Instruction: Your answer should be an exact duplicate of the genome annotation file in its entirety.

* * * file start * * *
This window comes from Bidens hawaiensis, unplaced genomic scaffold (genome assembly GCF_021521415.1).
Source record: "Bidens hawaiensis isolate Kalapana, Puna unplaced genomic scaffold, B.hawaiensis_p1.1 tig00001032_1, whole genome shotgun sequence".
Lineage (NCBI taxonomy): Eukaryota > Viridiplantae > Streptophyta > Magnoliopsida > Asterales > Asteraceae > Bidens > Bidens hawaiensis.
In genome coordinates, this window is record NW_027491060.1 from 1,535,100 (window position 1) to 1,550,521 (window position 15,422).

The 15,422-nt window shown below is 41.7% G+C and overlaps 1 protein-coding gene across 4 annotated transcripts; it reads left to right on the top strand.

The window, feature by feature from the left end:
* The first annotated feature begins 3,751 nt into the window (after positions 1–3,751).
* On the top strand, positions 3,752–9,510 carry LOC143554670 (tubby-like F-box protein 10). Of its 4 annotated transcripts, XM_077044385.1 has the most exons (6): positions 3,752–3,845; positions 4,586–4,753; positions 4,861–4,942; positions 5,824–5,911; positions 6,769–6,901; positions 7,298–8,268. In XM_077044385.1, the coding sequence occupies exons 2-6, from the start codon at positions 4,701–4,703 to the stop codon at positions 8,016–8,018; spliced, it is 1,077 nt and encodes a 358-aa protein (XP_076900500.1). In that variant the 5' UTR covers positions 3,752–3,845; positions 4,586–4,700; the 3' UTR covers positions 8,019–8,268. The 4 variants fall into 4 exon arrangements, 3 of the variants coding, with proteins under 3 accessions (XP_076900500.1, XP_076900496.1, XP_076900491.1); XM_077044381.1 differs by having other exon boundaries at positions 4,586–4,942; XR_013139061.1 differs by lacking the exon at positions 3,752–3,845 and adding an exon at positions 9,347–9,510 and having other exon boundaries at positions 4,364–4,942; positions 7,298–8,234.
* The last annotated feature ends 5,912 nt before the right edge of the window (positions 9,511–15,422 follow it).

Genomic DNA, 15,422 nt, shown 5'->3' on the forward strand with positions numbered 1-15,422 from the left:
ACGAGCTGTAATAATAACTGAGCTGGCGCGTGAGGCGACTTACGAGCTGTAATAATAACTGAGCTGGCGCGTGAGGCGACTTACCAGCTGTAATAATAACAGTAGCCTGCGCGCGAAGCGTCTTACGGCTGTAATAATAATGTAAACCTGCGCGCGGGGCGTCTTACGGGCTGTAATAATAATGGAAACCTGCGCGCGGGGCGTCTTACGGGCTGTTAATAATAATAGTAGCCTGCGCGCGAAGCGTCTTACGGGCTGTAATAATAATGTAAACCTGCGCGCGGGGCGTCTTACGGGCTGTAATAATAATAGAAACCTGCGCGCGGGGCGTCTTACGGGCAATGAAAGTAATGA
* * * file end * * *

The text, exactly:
This window comes from Bidens hawaiensis, unplaced genomic scaffold (genome assembly GCF_021521415.1).
Source record: "Bidens hawaiensis isolate Kalapana, Puna unplaced genomic scaffold, B.hawaiensis_p1.1 tig00001032_1, whole genome shotgun sequence".
Lineage (NCBI taxonomy): Eukaryota > Viridiplantae > Streptophyta > Magnoliopsida > Asterales > Asteraceae > Bidens > Bidens hawaiensis.
In genome coordinates, this window is record NW_027491060.1 from 1,535,100 (window position 1) to 1,550,521 (window position 15,422).

The 15,422-nt window shown below is 41.7% G+C and overlaps 1 protein-coding gene across 4 annotated transcripts; it reads left to right on the top strand.

The window, feature by feature from the left end:
* The first annotated feature begins 3,751 nt into the window (after positions 1–3,751).
* On the top strand, positions 3,752–9,510 carry LOC143554670 (tubby-like F-box protein 10). Of its 4 annotated transcripts, XM_077044385.1 has the most exons (6): positions 3,752–3,845; positions 4,586–4,753; positions 4,861–4,942; positions 5,824–5,911; positions 6,769–6,901; positions 7,298–8,268. In XM_077044385.1, the coding sequence occupies exons 2-6, from the start codon at positions 4,701–4,703 to the stop codon at positions 8,016–8,018; spliced, it is 1,077 nt and encodes a 358-aa protein (XP_076900500.1). In that variant the 5' UTR covers positions 3,752–3,845; positions 4,586–4,700; the 3' UTR covers positions 8,019–8,268. The 4 variants fall into 4 exon arrangements, 3 of the variants coding, with proteins under 3 accessions (XP_076900500.1, XP_076900496.1, XP_076900491.1); XM_077044381.1 differs by having other exon boundaries at positions 4,586–4,942; XR_013139061.1 differs by lacking the exon at positions 3,752–3,845 and adding an exon at positions 9,347–9,510 and having other exon boundaries at positions 4,364–4,942; positions 7,298–8,234.
* The last annotated feature ends 5,912 nt before the right edge of the window (positions 9,511–15,422 follow it).

Genomic DNA, 15,422 nt, shown 5'->3' on the forward strand with positions numbered 1-15,422 from the left:
ACGAGCTGTAATAATAACTGAGCTGGCGCGTGAGGCGACTTACGAGCTGTAATAATAACTGAGCTGGCGCGTGAGGCGACTTACCAGCTGTAATAATAACAGTAGCCTGCGCGCGAAGCGTCTTACGGCTGTAATAATAATGTAAACCTGCGCGCGGGGCGTCTTACGGGCTGTAATAATAATGGAAACCTGCGCGCGGGGCGTCTTACGGGCTGTTAATAATAATAGTAGCCTGCGCGCGAAGCGTCTTACGGGCTGTAATAATAATGTAAACCTGCGCGCGGGGCGTCTTACGGGCTGTAATAATAATAGAAACCTGCGCGCGGGGCGTCTTACGGGCAATGAAAGTAATGA